2. ”Then your goal would be to eliminate the problem?”
  3. “So, if I read the situation, you feel it’s mainly a production issue?”

Improper Use of Closed Questions

Remember, you are attempting to view concerns from the prospect’s perspective. Closed questioning if used without a prospect-oriented focus, can be viewed as manipulative, and can create resistance.

  1. ‘Wouldn’t you agree that … ?”
  2. “If I could show you a way to save money, wouldn’t you be interested?”
  3. “Haven’t you had problems with your . .. ?”

Closed questions are directive and assumptive, almost forcing a re­ sponse favourable to the salesperson’s pitch. Rather than put the prospect in a box, when a “no” response is possible, be open with your questioning and avoid closed questions when possible.

Share/Provide Information


To maintain dialogue, position questions and provide examples


A steady stream of questions, without feedback, turns into an interrogation. Discovering is  a  conversational  process  in  which you  share information and provide a rationale for your question. Use it to keep the prospect involved.

  • Position questions when you move from one topic to another.
  • Use examples and analogies to help the prospect under­stand where you’re going.


  1. “You raise a good point. We find that in a lot of companies these problems come up because people don’t understand the effects of different welding gases.  It might be useful to spend a few minutes looking at that issue so we’ll have the total picture.  What has your experience been?”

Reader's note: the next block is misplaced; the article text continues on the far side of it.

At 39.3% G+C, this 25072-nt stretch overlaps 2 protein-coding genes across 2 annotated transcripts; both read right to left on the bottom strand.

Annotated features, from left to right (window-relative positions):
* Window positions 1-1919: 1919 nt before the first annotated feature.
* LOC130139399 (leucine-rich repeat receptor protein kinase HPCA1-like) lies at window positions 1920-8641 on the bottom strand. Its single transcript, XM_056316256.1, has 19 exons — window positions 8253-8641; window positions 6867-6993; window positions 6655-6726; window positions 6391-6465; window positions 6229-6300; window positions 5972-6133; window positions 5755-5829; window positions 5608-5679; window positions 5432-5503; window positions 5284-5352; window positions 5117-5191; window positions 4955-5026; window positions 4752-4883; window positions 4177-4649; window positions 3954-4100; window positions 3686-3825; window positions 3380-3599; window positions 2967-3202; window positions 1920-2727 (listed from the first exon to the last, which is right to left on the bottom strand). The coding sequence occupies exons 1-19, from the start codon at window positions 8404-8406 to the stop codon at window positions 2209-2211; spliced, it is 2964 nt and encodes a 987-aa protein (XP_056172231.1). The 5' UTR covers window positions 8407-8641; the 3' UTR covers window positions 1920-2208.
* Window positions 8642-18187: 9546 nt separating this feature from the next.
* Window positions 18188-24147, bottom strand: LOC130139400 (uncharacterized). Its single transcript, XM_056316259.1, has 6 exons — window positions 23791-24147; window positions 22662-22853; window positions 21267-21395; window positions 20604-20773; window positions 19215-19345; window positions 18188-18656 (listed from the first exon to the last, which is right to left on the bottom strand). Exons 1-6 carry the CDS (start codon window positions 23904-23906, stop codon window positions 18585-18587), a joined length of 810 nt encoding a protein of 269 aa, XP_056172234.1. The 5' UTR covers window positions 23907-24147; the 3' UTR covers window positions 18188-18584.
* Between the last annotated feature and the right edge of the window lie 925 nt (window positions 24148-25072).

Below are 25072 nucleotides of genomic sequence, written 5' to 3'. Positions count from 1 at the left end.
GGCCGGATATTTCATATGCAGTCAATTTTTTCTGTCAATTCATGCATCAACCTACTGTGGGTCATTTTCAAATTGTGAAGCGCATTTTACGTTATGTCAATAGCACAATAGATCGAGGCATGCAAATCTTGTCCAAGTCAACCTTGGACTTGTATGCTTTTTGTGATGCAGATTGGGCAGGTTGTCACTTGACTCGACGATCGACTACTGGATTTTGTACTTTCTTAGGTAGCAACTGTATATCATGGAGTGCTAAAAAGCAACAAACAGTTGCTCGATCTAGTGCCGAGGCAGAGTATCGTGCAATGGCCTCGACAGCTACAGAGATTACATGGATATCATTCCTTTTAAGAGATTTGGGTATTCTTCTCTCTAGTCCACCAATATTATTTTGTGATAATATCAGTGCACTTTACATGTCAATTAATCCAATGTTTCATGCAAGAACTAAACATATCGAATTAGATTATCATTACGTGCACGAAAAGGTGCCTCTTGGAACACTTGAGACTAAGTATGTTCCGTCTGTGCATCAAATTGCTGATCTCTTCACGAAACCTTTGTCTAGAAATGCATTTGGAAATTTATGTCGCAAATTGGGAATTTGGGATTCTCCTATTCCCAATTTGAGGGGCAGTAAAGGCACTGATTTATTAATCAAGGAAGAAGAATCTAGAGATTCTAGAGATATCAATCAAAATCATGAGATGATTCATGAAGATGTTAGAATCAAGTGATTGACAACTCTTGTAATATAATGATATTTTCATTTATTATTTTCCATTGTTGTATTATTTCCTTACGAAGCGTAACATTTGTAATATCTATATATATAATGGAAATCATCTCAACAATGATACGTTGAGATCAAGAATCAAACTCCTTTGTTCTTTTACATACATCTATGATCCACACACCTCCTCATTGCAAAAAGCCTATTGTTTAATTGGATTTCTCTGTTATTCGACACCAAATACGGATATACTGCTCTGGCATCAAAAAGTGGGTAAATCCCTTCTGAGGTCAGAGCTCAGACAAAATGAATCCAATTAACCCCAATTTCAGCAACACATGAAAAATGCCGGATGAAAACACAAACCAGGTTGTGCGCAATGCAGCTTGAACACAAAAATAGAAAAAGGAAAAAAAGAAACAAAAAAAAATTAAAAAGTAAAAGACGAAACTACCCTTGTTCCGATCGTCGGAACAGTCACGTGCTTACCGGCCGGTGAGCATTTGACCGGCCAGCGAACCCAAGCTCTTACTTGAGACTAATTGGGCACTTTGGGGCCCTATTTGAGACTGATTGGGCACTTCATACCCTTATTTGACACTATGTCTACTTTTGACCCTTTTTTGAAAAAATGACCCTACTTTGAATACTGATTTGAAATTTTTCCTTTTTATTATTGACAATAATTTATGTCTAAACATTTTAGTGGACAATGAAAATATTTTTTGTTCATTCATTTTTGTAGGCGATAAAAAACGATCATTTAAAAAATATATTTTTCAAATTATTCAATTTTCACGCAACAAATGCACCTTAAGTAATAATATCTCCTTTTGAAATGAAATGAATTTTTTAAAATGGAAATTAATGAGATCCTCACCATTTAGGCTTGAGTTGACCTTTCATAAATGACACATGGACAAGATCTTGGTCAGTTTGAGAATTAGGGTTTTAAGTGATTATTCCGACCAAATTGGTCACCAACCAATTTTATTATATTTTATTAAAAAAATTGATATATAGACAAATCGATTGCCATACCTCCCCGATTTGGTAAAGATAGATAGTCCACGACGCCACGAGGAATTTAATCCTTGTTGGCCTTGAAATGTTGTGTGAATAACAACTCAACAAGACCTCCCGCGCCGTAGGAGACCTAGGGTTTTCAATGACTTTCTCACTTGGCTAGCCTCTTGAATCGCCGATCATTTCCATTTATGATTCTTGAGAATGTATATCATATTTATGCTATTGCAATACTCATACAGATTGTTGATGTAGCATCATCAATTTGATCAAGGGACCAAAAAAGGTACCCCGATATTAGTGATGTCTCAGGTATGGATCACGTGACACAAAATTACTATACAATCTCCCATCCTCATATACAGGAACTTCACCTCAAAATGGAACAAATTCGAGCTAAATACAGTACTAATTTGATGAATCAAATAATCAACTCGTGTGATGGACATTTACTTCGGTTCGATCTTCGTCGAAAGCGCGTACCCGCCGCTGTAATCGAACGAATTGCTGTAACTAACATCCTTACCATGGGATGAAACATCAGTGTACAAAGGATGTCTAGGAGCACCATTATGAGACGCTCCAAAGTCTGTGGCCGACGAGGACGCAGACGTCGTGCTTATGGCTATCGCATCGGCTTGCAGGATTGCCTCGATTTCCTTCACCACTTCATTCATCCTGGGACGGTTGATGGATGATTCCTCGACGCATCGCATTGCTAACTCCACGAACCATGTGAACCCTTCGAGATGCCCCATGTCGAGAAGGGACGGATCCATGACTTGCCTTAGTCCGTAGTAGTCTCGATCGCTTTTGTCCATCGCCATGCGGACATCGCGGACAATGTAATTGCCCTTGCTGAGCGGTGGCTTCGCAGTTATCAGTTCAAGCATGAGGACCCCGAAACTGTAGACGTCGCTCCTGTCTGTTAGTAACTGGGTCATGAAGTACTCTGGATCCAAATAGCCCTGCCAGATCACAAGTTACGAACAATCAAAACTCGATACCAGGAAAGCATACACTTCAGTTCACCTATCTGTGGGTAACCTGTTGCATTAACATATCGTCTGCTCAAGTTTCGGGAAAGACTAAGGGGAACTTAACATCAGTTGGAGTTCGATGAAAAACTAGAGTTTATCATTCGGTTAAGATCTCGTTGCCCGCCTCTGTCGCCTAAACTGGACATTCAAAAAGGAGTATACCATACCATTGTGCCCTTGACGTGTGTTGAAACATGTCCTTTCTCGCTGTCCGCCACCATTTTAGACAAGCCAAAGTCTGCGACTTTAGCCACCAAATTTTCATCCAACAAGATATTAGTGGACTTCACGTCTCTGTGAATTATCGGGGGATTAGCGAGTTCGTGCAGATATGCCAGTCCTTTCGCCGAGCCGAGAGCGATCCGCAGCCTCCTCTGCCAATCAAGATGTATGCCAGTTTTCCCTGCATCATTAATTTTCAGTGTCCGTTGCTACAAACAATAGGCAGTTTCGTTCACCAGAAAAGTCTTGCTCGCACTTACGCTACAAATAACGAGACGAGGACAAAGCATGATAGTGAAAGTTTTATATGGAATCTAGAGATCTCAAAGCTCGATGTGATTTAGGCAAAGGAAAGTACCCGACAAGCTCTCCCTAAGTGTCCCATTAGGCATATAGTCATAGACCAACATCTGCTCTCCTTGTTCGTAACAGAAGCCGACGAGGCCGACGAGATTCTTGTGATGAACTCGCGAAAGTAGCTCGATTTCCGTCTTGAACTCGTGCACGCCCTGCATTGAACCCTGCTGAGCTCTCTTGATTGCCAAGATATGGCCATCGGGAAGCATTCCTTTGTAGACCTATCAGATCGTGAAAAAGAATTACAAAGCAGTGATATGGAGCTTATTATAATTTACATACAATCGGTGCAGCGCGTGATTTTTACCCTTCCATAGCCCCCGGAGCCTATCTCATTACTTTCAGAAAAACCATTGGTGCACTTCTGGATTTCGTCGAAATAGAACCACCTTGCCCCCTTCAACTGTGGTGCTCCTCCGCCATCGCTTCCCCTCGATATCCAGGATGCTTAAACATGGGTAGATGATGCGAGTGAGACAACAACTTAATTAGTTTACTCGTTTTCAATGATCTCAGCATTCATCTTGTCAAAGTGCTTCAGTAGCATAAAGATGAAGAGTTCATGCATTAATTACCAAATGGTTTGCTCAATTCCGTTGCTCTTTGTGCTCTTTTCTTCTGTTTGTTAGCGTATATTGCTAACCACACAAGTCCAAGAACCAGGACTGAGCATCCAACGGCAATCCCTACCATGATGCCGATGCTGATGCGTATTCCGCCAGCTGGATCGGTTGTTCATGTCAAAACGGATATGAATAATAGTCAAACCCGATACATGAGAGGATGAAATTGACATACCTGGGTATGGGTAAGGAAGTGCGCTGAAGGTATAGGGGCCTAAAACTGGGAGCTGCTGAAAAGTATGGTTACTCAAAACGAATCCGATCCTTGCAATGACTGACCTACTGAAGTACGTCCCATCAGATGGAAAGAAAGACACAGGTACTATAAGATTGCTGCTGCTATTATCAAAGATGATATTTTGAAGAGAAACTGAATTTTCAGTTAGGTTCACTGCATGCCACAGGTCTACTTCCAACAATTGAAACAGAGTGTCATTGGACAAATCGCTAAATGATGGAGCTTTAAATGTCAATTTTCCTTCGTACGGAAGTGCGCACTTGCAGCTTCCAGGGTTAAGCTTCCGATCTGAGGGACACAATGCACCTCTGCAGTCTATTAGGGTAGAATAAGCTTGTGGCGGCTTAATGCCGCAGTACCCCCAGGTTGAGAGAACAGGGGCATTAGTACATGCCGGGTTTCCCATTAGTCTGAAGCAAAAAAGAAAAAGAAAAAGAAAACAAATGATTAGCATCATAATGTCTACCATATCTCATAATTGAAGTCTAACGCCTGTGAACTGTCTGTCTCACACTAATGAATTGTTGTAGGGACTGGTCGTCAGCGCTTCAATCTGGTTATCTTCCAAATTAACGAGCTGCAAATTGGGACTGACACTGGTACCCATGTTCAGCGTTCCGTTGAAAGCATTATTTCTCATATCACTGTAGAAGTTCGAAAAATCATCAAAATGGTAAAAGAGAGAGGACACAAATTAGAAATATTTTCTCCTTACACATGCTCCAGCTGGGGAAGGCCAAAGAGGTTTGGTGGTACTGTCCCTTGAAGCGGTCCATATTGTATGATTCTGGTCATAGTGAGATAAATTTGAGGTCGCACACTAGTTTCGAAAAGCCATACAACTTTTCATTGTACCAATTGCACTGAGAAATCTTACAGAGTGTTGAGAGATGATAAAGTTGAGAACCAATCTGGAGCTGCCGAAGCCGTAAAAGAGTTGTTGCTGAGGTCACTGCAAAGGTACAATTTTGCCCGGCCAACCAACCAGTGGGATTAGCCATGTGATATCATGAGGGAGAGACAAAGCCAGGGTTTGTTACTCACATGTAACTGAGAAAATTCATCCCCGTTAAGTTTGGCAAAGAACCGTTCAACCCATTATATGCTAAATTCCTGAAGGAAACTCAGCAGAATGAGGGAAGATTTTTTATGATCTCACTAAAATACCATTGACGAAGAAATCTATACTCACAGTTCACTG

2. “Working with all these cylinders instead of a bulk tank is like trying to cut down a redwood with a pen knife instead of a chain saw. It’s a lot easier when you have the right tools.”



Builds a bridge of empathy with the prospect


We tend to seek out and respond well to people who understand our views and agree with our opinions. Be supportive of your prospect at all stages of the sales process to build empathy and advance the relationship.

Look for areas of agreement and actively acknowledge the prospect’s feelings.

  • Agree with and acknowledge any comment that is useful.
  • Acknowledge the prospect’s right to feelings, even if they are negative.
  • Agree with the prospect every time you can honestly do so.
  • Use the prospect’s own words. This not only shows you’re listening, but also show that you see value in the prospect as a person.


  1. Support could be a simple statement: “You’re right:’; “I agree,” etc.
  2. Or a more extended comment summarizing a prospect’s opinion:
    • “Absolutely.  We find that to be the case in almost every situation.”
    • “You’re right. We provide the highest quality service and product.”
    • “As you said, people can do a lot if they have the right tools. That’s why this bulk delivery tank .. .”
  3. Support could be offered based on the prospect’s attempt to correct a problem, as a compliment:
    • “You know, you’re way ahead of most companies in recognizing how these things can be done.”
    • “I can see you’ve taken the initiative, and that it’s really paying off.”
  4. Support could be used to introduce a product benefit:
    • ”You’re right. The quality isn’t what it should be for your application. That’s why out T200 was developed – to eliminate the problem from malfunctions in the code”

Using the tips and techniques above you should be able to start discovering the prospect’s needs very early on in the meeting – meaning that you will have more time during the meeting to present the right solution.

I hope you got a lot out of this article and I’d love to hear your own experiences of this?

Happy Selling!

Sean McPheat
Managing Director
MTD Sales Training

(Image by David Castillo Dominici at

Have you downloaded my latest report “The Sales Person’s Crisis”? Over 10,000 sales pros have. Click on the image below to find out why your very existence as a sales person is in doubt…